William C Lee Dunn NC museum statue

The Road to Destroying American and Western Culture

On Thursday, February 14, in Dunn, North Carolina, vandals poured a flammable liquid on the marble statue of Major General William C. Lee, which was badly scorched by the heat and flames.  The statue was near the entrance to the William C. Lee Airborne Museum in Dunn. William C. Lee was a World War II general and a founder of U.S. Army Airborne units. This vandalism follows two recent incidents of organized desecration and major damage to the statues of Confederate soldiers in North Carolina. These took place in Durham and on the UNC campus in Chapel Hill. Perhaps the vandals confused the World War II Airborne leader with Confederate General Robert E. Lee. It doesn’t really make a difference. All three instances are serious crimes that should be punished by more than a slap on the wrist. The leniency of Durham and UNC officials regarding the orchestrated destruction of the statues of Confederate soldiers under their jurisdiction is political and reprehensible and encourages more lawbreaking and disrespect for the heritage of millions of North Carolina families.

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The Principled Wisdom of Our First President

George Washington 0063

George Washington was born in Virginia on February 22, 1732, and was raised on the ethical and religious principles and educational and chivalrous traditions that constituted the ideal of a Virginia gentleman. He was particularly interested in military science and leadership arts and at the age of only 22 was commissioned as a lieutenant colonel and fought in the first battles of the French and Indian War. Following that he devoted himself to agricultural pursuits and managing his properties around Mount Vernon, Virginia. During this time he served in the Virginia Colonial Legislature (House of Burgesses), where he became a critic of British Colonial policy.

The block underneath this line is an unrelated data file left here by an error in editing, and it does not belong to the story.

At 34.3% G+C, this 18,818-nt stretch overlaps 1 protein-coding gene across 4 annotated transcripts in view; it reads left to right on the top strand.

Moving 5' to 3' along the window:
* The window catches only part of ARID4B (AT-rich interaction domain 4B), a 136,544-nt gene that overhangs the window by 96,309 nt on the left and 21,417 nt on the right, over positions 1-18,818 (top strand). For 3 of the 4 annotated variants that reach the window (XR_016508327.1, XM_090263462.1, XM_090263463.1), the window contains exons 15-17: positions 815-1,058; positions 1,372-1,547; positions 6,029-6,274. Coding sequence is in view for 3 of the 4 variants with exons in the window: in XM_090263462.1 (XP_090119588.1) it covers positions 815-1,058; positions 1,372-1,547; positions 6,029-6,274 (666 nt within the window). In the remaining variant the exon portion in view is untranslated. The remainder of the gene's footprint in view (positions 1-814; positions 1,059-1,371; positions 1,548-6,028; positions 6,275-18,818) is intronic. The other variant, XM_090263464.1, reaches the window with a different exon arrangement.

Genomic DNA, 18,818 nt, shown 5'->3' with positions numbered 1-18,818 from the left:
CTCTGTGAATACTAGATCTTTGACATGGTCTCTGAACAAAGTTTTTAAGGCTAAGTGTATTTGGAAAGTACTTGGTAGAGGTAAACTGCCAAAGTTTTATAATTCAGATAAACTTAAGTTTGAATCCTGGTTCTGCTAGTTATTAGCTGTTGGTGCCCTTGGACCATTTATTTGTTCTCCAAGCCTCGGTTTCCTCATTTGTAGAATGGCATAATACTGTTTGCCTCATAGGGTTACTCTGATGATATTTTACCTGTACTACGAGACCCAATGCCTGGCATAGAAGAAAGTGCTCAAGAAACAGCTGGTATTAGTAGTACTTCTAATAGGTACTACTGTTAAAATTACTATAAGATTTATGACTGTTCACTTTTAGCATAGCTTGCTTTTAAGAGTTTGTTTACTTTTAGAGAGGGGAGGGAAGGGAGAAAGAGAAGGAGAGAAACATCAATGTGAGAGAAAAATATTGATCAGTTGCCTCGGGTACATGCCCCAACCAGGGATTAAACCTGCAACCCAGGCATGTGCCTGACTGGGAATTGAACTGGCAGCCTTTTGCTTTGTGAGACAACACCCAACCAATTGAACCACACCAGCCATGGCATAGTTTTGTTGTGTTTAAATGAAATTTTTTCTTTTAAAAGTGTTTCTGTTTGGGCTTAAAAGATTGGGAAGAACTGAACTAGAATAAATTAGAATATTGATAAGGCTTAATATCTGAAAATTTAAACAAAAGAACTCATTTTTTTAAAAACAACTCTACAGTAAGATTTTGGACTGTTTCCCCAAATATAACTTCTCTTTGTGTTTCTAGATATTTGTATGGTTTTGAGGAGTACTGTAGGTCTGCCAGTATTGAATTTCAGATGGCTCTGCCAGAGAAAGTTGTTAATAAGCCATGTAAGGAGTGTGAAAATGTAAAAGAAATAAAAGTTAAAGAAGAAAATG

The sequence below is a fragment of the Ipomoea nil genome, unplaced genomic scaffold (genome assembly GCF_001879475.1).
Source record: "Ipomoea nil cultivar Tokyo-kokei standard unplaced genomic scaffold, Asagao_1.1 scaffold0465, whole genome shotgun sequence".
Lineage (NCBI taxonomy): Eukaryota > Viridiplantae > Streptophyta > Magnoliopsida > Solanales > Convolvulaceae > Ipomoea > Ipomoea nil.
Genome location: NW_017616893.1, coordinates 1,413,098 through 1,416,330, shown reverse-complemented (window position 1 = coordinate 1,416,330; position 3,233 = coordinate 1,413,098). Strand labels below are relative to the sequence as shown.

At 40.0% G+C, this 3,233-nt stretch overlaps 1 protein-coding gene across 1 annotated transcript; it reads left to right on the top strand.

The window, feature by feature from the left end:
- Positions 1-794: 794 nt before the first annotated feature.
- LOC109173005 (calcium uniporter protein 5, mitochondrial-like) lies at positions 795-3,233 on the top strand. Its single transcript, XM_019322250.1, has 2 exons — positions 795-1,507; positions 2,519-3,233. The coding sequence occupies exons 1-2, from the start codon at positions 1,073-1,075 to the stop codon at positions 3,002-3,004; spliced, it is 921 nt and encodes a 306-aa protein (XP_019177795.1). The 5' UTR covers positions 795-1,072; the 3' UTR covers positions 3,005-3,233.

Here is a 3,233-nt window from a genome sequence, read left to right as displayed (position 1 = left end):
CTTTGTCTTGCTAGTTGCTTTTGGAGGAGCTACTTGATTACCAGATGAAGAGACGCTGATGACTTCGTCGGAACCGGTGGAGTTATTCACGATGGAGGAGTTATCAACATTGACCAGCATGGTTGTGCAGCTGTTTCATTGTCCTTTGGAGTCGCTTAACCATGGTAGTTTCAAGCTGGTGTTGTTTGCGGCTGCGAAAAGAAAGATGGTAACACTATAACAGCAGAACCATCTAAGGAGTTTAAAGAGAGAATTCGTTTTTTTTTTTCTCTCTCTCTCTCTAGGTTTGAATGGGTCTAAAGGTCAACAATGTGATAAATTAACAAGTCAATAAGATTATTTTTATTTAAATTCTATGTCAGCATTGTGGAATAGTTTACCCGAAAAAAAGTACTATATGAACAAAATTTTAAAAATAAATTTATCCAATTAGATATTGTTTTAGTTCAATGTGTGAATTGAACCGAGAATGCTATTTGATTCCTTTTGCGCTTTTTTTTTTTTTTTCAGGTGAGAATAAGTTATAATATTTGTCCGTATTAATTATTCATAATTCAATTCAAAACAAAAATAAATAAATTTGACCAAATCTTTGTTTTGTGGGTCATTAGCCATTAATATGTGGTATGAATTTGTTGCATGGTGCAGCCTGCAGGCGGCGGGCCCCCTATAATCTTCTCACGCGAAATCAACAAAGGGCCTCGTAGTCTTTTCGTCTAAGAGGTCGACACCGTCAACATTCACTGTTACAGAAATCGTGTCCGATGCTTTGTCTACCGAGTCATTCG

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Self-righteous Virtue-signaling in American Politics

Wolf In Sheep Clothing

There is a strange misapprehension of morality and righteousness among our political and media classes that is spreading injustice, division, and hypocrisy like wildfire. Although its practitioners often purport themselves to be on high moral ground, the level of their distortions and the intensity of hatred in their continual accusatory rhetoric speaks otherwise. Its devotees are often armed with mesmerizing verbal fluency accompanied by ignorance and little regard for facts or a heart for truth. The spreading malady is not confined to one political party or to one race. The Church has not guarded well against its entry into its clergy or flock.

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General Robert E. Lee

Truth-seeking versus Intolerant Virtue-signaling

Robert E. Lee was born on January 19, 1807. His birthday passed almost unnoticed this year, although it is still an official holiday in many Southern states and was once observed more widely in the South. Yet Lee is still one of the most revered military leaders in American history.  In fact, Robert E. Lee remains one of the most studied and respected military commanders in world history, although he was ultimately on the losing side. However, it was Lee’s character over and above his military fame that made him so revered among his soldiers and among the Southern people for many generations. It is a sad commentary on our present culture to see such manly courage, godly wisdom, and devotion to duty lost to this and future generations.

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America’s Shadow Police State

Lavrentiy Beria (wiki photo) - Stalin’s Chief of Secret Police, Part of USSR Ministry of Internal Affairs, under various names  1941 to 1953
Lavrentiy Beria (wiki photo) - Stalin’s Chief of Secret Police, Part of USSR Ministry of Internal Affairs, under various names 1941 to 1953

“Show me the man, and I’ll show you the crime” --Lavrentiy Beria, Soviet Chief of Secret Police under Stalin

The Bolsheviks were the “majority” faction of the Russian Social Democratic Party, which was renamed the Communist Party after Vladimir Lenin seized power during the October Revolution of 1917. Their ruthless totalitarian style of government was perfected under Joseph Stalin from 1924 to 1953. Lavrentiy Beria was Stalin’s Chief of Secret Police from 1941 to 1953. Stalin died on March 5, 1953, and a power struggle for Soviet leadership quickly ensued. Nikita Khrushchev, a critic of Stalin’s purges, staged a coup d’etat in September and emerged as the unchallenged leader of the Communist Party and Council of Ministers.

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